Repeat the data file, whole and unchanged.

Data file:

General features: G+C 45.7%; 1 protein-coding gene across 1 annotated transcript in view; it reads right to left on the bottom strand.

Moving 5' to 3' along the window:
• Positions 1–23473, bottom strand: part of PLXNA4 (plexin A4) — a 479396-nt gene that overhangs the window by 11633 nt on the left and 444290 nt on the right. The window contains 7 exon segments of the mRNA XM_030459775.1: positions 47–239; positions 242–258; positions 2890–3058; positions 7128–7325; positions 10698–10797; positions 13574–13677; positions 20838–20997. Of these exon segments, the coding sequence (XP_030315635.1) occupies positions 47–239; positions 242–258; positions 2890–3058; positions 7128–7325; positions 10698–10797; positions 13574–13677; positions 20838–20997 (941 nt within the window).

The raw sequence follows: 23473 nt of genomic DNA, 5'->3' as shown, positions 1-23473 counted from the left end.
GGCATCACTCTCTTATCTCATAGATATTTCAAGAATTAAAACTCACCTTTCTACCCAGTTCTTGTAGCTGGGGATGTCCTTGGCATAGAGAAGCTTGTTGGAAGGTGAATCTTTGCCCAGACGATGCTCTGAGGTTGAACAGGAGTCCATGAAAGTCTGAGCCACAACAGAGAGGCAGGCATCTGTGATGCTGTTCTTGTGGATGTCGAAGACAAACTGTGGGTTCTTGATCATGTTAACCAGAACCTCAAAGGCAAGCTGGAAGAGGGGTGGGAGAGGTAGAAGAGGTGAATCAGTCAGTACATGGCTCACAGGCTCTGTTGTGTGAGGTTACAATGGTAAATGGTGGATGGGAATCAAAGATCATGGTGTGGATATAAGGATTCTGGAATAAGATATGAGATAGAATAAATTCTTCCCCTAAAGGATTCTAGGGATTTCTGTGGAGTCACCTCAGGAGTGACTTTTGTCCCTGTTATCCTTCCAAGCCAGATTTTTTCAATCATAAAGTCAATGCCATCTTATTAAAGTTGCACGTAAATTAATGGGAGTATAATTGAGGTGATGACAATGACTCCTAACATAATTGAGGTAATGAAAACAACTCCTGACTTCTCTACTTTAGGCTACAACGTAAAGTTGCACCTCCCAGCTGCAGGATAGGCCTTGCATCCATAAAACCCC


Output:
General features: G+C 45.7%; 1 protein-coding gene across 1 annotated transcript in view; it reads right to left on the bottom strand.

Moving 5' to 3' along the window:
• Positions 1–23473, bottom strand: part of PLXNA4 (plexin A4) — a 479396-nt gene that overhangs the window by 11633 nt on the left and 444290 nt on the right. The window contains 7 exon segments of the mRNA XM_030459775.1: positions 47–239; positions 242–258; positions 2890–3058; positions 7128–7325; positions 10698–10797; positions 13574–13677; positions 20838–20997. Of these exon segments, the coding sequence (XP_030315635.1) occupies positions 47–239; positions 242–258; positions 2890–3058; positions 7128–7325; positions 10698–10797; positions 13574–13677; positions 20838–20997 (941 nt within the window).

The raw sequence follows: 23473 nt of genomic DNA, 5'->3' as shown, positions 1-23473 counted from the left end.
GGCATCACTCTCTTATCTCATAGATATTTCAAGAATTAAAACTCACCTTTCTACCCAGTTCTTGTAGCTGGGGATGTCCTTGGCATAGAGAAGCTTGTTGGAAGGTGAATCTTTGCCCAGACGATGCTCTGAGGTTGAACAGGAGTCCATGAAAGTCTGAGCCACAACAGAGAGGCAGGCATCTGTGATGCTGTTCTTGTGGATGTCGAAGACAAACTGTGGGTTCTTGATCATGTTAACCAGAACCTCAAAGGCAAGCTGGAAGAGGGGTGGGAGAGGTAGAAGAGGTGAATCAGTCAGTACATGGCTCACAGGCTCTGTTGTGTGAGGTTACAATGGTAAATGGTGGATGGGAATCAAAGATCATGGTGTGGATATAAGGATTCTGGAATAAGATATGAGATAGAATAAATTCTTCCCCTAAAGGATTCTAGGGATTTCTGTGGAGTCACCTCAGGAGTGACTTTTGTCCCTGTTATCCTTCCAAGCCAGATTTTTTCAATCATAAAGTCAATGCCATCTTATTAAAGTTGCACGTAAATTAATGGGAGTATAATTGAGGTGATGACAATGACTCCTAACATAATTGAGGTAATGAAAACAACTCCTGACTTCTCTACTTTAGGCTACAACGTAAAGTTGCACCTCCCAGCTGCAGGATAGGCCTTGCATCCATAAAACCCC